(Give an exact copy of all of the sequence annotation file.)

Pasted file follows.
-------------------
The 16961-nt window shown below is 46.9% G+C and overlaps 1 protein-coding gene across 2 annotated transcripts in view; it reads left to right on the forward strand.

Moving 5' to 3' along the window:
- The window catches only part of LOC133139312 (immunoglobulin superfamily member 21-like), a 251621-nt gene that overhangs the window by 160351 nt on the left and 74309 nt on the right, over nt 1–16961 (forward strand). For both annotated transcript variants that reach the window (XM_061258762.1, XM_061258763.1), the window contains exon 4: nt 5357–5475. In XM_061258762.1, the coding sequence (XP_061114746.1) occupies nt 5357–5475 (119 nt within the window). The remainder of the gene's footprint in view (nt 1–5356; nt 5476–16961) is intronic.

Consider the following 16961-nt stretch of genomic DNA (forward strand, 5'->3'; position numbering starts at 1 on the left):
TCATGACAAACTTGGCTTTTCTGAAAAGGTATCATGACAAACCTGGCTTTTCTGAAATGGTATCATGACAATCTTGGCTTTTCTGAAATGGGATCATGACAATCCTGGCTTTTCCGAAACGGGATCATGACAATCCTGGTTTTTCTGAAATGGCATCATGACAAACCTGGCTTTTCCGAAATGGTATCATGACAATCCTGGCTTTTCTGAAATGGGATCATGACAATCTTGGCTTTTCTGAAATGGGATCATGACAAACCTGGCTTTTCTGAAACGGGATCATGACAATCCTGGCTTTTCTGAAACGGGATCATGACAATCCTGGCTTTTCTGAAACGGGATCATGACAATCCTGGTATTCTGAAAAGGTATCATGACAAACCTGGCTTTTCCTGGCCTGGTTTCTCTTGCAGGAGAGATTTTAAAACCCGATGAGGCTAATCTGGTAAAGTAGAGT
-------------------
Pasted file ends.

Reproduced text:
The 16961-nt window shown below is 46.9% G+C and overlaps 1 protein-coding gene across 2 annotated transcripts in view; it reads left to right on the forward strand.

Moving 5' to 3' along the window:
- The window catches only part of LOC133139312 (immunoglobulin superfamily member 21-like), a 251621-nt gene that overhangs the window by 160351 nt on the left and 74309 nt on the right, over nt 1–16961 (forward strand). For both annotated transcript variants that reach the window (XM_061258762.1, XM_061258763.1), the window contains exon 4: nt 5357–5475. In XM_061258762.1, the coding sequence (XP_061114746.1) occupies nt 5357–5475 (119 nt within the window). The remainder of the gene's footprint in view (nt 1–5356; nt 5476–16961) is intronic.

Consider the following 16961-nt stretch of genomic DNA (forward strand, 5'->3'; position numbering starts at 1 on the left):
TCATGACAAACTTGGCTTTTCTGAAAAGGTATCATGACAAACCTGGCTTTTCTGAAATGGTATCATGACAATCTTGGCTTTTCTGAAATGGGATCATGACAATCCTGGCTTTTCCGAAACGGGATCATGACAATCCTGGTTTTTCTGAAATGGCATCATGACAAACCTGGCTTTTCCGAAATGGTATCATGACAATCCTGGCTTTTCTGAAATGGGATCATGACAATCTTGGCTTTTCTGAAATGGGATCATGACAAACCTGGCTTTTCTGAAACGGGATCATGACAATCCTGGCTTTTCTGAAACGGGATCATGACAATCCTGGCTTTTCTGAAACGGGATCATGACAATCCTGGTATTCTGAAAAGGTATCATGACAAACCTGGCTTTTCCTGGCCTGGTTTCTCTTGCAGGAGAGATTTTAAAACCCGATGAGGCTAATCTGGTAAAGTAGAGT